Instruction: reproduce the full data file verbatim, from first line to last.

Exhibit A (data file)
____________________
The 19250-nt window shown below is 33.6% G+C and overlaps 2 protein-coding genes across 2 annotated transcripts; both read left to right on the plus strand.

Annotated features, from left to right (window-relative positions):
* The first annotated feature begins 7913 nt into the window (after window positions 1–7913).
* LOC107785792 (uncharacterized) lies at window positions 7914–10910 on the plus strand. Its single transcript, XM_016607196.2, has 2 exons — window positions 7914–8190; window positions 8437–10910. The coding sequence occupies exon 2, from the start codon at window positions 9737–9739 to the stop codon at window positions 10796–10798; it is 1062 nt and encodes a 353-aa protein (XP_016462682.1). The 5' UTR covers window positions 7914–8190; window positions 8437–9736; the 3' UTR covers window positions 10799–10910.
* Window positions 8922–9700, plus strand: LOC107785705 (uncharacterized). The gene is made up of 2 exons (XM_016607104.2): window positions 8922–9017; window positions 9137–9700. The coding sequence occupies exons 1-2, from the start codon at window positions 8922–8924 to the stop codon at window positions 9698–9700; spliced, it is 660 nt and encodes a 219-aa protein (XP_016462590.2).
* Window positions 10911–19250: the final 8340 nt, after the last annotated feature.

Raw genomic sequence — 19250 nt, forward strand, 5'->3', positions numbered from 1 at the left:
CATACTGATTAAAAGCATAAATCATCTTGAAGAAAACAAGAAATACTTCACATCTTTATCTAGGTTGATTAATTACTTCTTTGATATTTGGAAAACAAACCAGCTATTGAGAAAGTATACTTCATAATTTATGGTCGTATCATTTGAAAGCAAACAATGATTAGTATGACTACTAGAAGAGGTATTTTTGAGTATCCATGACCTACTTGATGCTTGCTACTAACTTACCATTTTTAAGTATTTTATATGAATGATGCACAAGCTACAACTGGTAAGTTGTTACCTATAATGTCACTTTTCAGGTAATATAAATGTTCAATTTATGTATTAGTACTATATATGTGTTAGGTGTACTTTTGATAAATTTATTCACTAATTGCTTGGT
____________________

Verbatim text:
The 19250-nt window shown below is 33.6% G+C and overlaps 2 protein-coding genes across 2 annotated transcripts; both read left to right on the plus strand.

Annotated features, from left to right (window-relative positions):
* The first annotated feature begins 7913 nt into the window (after window positions 1–7913).
* LOC107785792 (uncharacterized) lies at window positions 7914–10910 on the plus strand. Its single transcript, XM_016607196.2, has 2 exons — window positions 7914–8190; window positions 8437–10910. The coding sequence occupies exon 2, from the start codon at window positions 9737–9739 to the stop codon at window positions 10796–10798; it is 1062 nt and encodes a 353-aa protein (XP_016462682.1). The 5' UTR covers window positions 7914–8190; window positions 8437–9736; the 3' UTR covers window positions 10799–10910.
* Window positions 8922–9700, plus strand: LOC107785705 (uncharacterized). The gene is made up of 2 exons (XM_016607104.2): window positions 8922–9017; window positions 9137–9700. The coding sequence occupies exons 1-2, from the start codon at window positions 8922–8924 to the stop codon at window positions 9698–9700; spliced, it is 660 nt and encodes a 219-aa protein (XP_016462590.2).
* Window positions 10911–19250: the final 8340 nt, after the last annotated feature.

Raw genomic sequence — 19250 nt, forward strand, 5'->3', positions numbered from 1 at the left:
CATACTGATTAAAAGCATAAATCATCTTGAAGAAAACAAGAAATACTTCACATCTTTATCTAGGTTGATTAATTACTTCTTTGATATTTGGAAAACAAACCAGCTATTGAGAAAGTATACTTCATAATTTATGGTCGTATCATTTGAAAGCAAACAATGATTAGTATGACTACTAGAAGAGGTATTTTTGAGTATCCATGACCTACTTGATGCTTGCTACTAACTTACCATTTTTAAGTATTTTATATGAATGATGCACAAGCTACAACTGGTAAGTTGTTACCTATAATGTCACTTTTCAGGTAATATAAATGTTCAATTTATGTATTAGTACTATATATGTGTTAGGTGTACTTTTGATAAATTTATTCACTAATTGCTTGGT